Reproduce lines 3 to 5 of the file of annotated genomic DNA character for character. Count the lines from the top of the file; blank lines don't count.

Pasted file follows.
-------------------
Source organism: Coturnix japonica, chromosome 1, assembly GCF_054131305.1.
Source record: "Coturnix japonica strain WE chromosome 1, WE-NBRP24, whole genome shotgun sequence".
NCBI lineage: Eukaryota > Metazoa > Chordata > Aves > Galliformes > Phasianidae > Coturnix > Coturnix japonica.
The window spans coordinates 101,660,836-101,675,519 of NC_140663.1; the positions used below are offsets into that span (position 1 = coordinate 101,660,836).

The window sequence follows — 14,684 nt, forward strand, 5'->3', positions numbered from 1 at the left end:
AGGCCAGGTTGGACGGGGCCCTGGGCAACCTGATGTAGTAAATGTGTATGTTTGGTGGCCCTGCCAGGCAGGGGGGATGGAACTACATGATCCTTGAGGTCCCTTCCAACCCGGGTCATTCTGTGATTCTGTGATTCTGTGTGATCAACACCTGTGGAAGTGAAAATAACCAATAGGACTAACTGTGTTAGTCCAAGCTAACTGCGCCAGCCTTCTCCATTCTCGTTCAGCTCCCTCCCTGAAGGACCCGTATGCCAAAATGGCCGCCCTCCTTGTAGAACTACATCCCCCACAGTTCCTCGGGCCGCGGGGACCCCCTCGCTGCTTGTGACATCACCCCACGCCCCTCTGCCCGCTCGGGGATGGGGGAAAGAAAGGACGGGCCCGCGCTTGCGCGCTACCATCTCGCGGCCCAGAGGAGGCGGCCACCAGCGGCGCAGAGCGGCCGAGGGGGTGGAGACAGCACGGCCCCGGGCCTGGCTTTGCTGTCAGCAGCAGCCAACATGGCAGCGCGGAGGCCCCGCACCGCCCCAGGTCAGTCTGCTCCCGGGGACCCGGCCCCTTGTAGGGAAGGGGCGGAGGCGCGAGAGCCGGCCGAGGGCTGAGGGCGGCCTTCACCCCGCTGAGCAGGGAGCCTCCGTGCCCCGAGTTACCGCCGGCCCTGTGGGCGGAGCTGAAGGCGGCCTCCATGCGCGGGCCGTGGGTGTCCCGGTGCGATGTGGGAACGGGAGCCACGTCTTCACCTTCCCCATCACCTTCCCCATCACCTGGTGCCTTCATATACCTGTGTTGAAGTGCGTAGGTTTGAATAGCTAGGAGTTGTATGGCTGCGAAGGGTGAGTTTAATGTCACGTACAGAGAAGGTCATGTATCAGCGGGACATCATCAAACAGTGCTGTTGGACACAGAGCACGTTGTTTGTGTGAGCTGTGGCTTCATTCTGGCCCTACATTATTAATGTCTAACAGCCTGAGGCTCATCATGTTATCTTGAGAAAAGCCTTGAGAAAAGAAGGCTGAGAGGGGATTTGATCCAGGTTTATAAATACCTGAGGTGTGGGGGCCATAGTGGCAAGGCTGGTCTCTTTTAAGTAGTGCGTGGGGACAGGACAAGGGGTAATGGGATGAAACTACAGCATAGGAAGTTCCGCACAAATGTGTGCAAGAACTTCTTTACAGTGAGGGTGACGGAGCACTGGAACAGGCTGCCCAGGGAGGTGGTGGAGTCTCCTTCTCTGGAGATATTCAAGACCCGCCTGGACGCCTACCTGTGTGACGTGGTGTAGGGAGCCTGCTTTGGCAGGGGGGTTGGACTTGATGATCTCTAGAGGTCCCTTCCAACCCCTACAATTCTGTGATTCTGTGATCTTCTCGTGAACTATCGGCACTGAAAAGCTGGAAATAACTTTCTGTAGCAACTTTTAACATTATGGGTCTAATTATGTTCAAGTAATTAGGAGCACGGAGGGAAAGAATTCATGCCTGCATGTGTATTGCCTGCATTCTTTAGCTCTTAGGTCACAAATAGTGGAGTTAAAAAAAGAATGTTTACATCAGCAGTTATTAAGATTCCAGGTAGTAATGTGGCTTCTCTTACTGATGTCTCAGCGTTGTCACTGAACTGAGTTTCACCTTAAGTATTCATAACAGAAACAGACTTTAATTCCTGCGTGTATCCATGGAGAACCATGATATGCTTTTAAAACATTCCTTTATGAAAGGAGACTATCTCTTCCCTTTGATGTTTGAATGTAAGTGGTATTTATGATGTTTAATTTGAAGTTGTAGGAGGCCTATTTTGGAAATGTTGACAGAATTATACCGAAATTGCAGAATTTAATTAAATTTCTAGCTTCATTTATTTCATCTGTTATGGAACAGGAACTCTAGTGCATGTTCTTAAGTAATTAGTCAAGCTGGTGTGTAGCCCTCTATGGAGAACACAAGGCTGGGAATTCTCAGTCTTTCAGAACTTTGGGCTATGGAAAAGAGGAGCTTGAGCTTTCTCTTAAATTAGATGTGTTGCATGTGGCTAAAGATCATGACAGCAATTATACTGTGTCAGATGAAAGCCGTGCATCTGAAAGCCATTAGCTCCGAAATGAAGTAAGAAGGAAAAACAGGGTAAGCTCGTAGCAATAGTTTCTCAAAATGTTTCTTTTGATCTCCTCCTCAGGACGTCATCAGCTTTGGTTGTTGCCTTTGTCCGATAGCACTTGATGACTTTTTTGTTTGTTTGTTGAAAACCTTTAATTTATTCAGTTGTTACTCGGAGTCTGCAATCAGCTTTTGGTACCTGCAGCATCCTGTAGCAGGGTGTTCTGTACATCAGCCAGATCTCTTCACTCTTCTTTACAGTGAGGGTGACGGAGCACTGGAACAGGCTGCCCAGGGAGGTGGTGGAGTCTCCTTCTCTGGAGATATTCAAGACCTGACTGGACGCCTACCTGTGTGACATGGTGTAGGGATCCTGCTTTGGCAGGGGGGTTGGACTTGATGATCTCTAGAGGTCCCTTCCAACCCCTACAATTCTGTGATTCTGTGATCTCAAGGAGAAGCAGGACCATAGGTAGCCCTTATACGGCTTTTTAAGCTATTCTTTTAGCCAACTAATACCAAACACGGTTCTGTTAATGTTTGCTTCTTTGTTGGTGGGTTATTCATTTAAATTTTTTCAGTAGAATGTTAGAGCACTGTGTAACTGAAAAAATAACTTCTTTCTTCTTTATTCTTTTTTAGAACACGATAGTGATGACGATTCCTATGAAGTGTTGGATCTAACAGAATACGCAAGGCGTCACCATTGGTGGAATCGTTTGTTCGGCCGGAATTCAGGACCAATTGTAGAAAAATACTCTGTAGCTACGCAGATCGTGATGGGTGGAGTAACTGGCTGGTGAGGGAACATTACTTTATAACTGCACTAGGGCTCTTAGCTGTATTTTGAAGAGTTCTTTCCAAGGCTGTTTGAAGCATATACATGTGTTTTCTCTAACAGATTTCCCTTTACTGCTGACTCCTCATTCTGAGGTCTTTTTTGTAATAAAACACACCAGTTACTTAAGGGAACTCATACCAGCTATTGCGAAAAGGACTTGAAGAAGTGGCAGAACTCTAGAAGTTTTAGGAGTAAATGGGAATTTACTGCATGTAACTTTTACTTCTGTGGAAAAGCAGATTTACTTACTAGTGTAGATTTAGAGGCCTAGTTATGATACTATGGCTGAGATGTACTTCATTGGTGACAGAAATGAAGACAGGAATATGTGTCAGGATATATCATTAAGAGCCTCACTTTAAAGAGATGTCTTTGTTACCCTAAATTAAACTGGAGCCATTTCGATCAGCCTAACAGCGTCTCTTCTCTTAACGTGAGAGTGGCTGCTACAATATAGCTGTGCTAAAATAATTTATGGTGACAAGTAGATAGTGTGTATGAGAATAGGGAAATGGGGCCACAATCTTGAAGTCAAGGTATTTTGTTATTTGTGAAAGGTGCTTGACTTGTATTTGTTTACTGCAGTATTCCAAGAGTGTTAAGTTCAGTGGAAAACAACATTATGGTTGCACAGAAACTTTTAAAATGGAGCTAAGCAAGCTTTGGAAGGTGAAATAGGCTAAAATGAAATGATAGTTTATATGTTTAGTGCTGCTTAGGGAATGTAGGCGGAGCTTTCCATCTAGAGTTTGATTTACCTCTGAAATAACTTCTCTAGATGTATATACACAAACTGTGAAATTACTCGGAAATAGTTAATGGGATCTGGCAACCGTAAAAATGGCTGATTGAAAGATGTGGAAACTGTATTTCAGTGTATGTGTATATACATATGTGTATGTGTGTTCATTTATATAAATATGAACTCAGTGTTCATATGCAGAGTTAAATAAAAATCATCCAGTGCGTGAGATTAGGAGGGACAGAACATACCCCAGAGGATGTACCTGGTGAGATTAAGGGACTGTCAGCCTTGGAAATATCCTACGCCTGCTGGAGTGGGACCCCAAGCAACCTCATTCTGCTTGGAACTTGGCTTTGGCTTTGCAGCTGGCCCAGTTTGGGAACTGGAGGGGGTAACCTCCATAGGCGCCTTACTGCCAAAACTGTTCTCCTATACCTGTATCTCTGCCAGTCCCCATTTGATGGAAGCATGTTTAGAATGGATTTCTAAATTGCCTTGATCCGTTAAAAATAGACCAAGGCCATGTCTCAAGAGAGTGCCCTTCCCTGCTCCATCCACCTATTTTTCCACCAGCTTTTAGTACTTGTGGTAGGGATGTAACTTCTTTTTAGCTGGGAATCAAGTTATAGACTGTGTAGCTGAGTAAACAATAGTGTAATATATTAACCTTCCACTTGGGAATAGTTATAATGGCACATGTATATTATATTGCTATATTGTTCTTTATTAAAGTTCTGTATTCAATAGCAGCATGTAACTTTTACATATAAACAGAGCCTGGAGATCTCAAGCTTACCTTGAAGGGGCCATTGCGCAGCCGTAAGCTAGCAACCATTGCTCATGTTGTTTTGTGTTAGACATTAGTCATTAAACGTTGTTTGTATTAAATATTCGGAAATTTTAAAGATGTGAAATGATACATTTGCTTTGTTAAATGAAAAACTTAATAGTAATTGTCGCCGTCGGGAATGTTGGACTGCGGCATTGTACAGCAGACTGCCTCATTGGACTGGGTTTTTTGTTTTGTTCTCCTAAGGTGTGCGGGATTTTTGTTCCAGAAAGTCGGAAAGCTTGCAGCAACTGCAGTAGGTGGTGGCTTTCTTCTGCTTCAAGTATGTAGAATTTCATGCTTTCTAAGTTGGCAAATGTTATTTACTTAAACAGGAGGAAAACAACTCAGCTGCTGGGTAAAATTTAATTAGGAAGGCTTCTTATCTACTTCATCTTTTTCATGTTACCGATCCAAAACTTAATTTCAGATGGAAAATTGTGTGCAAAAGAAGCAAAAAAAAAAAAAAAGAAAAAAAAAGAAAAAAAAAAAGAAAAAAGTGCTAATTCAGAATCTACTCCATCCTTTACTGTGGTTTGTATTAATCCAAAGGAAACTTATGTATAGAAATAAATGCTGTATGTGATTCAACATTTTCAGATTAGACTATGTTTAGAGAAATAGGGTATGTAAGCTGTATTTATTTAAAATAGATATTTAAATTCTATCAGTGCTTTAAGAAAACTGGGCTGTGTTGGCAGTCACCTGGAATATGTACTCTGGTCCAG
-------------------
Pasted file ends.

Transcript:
NCBI lineage: Eukaryota > Metazoa > Chordata > Aves > Galliformes > Phasianidae > Coturnix > Coturnix japonica.
The window spans coordinates 101,660,836-101,675,519 of NC_140663.1; the positions used below are offsets into that span (position 1 = coordinate 101,660,836).

The window sequence follows — 14,684 nt, forward strand, 5'->3', positions numbered from 1 at the left end: